A trial looking at a new drug called olaparib for leukaemia and mantle cell lymphoma that has stopped responding to treatment (PICLLE)

Cancer type:

Blood cancers
Chronic leukaemia
Chronic lymphocytic leukaemia (CLL)
Leukaemia
Low grade lymphoma
Lymphoma
Non-Hodgkin lymphoma

Status:

Results

Phase:

Phase 1/2
The trial team wanted to find the best dose of olaparib to treat leukaemia and lymphoma and if it might help people live longer.  
 
It was open to people with:
 

More about this trial

All body cells contain DNA. Our genes are made of DNA. Genes control growth, development and how the body works. If DNA is damaged, as it has in cancer cells, a protein called PARP-1 helps to repair it. 
 
Olaparib is a drug that stops PARP-1 from working. It is a PARP-1 inhibitor. If PARP-1 doesn’t work, cancer cells can’t repair themselves and they die.
 
We know from research that PARP inhibitors can kill cancer cells. Olaparib is already a treatment for people with some types of solid tumours Open a glossary item
 
In this trial researchers looked at olaparib in people with leukaemia and mantle cell lymphoma. 
 
The aims of this trial were to:
  • find the best dose of olaparib to have
  • see how well olaparib works as a treatment for leukaemia and mantle cell lymphoma

Summary of results

When the trial started olaparib was available as a capsule. During the time of the trial olaparib changed to a tablet. The drug company thought a tablet might be better than a capsule. 

This means that it was harder to draw firm conclusions from the results of the trial.

The team found that further studies need to be done to find the best dose of olaparib for blood cancers. But that the results suggest that it may help people live longer.

This trial closed in 2015. These results were published in 2018.

About this trial
The researchers planned this trial to have 2 parts. 

The 1st part was to find the best dose of olaparib capsule to give. The 2nd part was to find out how well olaparib worked. 

The team couldn’t do the 2nd part because the people they needed were taking part in other clinical trials.

These are the results of the 1st part of the trial. 

This was a phase 1 trial. 15 people took part. Everyone had olaparib. 

The first few people had a low dose and if they didn’t have any severe side effects the next few had a higher dose. And so on until the best dose to give was found. 

The last 6 people to join the trial had olaparib as a tablet. So, 9 people had olaparib as a capsule and 6 had it as a tablet.

Results
The team found the best dose of olaparib capsule to give that doesn’t cause unacceptable side effects.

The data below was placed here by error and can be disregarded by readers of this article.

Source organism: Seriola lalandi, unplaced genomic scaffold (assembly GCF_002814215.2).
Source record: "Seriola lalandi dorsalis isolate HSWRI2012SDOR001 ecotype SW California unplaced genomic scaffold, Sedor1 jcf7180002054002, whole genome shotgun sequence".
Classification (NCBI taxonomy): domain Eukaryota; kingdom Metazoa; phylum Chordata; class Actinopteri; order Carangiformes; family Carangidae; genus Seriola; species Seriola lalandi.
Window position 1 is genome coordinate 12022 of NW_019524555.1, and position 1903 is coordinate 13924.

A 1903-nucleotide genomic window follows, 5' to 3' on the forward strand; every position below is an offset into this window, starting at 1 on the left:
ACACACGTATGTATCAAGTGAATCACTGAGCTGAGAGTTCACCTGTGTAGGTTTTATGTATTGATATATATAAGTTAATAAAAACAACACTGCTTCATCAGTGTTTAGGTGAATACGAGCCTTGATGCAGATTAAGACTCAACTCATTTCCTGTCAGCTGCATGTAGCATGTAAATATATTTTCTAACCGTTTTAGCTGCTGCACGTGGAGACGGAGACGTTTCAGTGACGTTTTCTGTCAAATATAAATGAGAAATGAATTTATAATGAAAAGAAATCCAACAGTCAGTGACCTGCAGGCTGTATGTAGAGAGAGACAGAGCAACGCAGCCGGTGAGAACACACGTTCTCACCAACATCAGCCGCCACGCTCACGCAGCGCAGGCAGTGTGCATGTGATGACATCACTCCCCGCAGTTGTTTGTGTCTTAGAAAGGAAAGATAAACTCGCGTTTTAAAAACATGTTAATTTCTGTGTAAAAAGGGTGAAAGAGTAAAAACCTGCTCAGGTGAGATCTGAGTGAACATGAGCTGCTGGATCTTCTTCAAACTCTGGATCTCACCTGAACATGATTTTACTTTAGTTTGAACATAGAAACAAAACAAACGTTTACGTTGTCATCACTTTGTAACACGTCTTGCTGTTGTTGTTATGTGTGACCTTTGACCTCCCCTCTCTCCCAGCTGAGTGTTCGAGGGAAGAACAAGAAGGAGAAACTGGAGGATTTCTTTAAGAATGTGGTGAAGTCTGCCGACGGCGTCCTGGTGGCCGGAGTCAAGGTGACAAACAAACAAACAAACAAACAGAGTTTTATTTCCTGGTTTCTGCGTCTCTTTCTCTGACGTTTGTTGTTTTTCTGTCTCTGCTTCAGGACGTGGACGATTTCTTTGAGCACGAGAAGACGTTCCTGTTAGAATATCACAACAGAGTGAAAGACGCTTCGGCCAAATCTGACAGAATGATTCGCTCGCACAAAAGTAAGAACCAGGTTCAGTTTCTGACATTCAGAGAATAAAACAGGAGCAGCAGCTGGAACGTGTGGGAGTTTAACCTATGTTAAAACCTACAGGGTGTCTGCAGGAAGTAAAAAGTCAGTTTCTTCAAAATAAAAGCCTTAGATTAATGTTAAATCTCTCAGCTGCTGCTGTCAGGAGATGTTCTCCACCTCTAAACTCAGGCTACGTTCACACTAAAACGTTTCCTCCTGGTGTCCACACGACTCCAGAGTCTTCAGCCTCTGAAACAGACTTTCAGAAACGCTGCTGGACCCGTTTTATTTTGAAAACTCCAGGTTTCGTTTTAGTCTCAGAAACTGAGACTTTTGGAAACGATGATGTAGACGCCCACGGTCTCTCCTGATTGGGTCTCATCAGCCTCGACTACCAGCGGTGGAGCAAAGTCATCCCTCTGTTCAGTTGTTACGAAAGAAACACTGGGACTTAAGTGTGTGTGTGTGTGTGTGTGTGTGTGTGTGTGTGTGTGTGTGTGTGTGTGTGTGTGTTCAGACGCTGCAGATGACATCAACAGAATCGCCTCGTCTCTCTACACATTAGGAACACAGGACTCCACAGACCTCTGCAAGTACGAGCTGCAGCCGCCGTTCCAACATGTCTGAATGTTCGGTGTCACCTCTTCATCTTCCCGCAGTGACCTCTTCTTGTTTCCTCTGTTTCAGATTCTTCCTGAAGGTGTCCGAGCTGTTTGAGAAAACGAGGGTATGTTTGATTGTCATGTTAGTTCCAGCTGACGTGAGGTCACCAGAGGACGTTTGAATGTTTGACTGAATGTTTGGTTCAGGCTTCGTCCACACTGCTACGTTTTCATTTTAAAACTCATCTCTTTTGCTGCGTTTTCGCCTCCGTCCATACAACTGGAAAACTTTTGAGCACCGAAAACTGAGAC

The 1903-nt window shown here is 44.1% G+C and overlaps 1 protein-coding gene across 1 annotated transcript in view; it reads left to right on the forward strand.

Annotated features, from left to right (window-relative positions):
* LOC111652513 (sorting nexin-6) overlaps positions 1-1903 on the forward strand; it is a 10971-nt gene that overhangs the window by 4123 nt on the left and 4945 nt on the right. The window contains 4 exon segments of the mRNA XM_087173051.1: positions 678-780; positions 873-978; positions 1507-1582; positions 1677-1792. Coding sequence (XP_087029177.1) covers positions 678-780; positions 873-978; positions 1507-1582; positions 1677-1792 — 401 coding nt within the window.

The trial stopped before the team could complete the process of finding the best dose for olaparib tablets. 

They looked at the average overall time people lived. For all 15 people it was just over 4 months.

The average length of time for the people who had tablets was just over 4 months. The average length of time for people who had capsules was just over 3½ months.

Researchers looked at certain gene changes (mutation Open a glossary item) in the leukaemia and lymphoma to find out if these made a difference to how well olaparib worked. They found that olaparib seemed to work better for people whose leukaemia and lymphoma had a change in the ATM gene. 
 
Side effects
The most common side effects reported included:
  • a drop in blood cells
  • tiredness
  • feeling sick
Conclusion
Even though the team couldn’t complete the trial, they concluded that further studies need to be done to find the best dose of olaparib for blood cancers. These early results suggest that olaparib could possibly work well for blood cancers that have a change in the ATM gene. 
 
Where this information comes from
We have based this summary on information from the research team. The information they sent us has been reviewed by independent specialists (peer reviewed Open a glossary item) and published in a medical journal. The figures we quote above were provided by the trial team who did the research. We have not analysed the data ourselves.

Recruitment start:

Recruitment end:

How to join a clinical trial

Please note: In order to join a trial you will need to discuss it with your doctor, unless otherwise specified.

Please note - unless we state otherwise in the summary, you need to talk to your doctor about joining a trial.

Chief Investigator

Dr Guy Pratt

Supported by

AstraZeneca
Bloodwise
Experimental Cancer Medicine Centre (ECMC)
NIHR Clinical Research Network: Cancer
University of Birmingham

Questions about cancer? Contact our information nurses

Freephone 0808 800 4040

Last review date

CRUK internal database number:

7447

Please note - unless we state otherwise in the summary, you need to talk to your doctor about joining a trial.

Wendy took part in a new trial studying the possible side effect of hearing loss

A picture of Wendy

"I was delighted to take part in a clinical trial as it has the potential to really help others in the future.”

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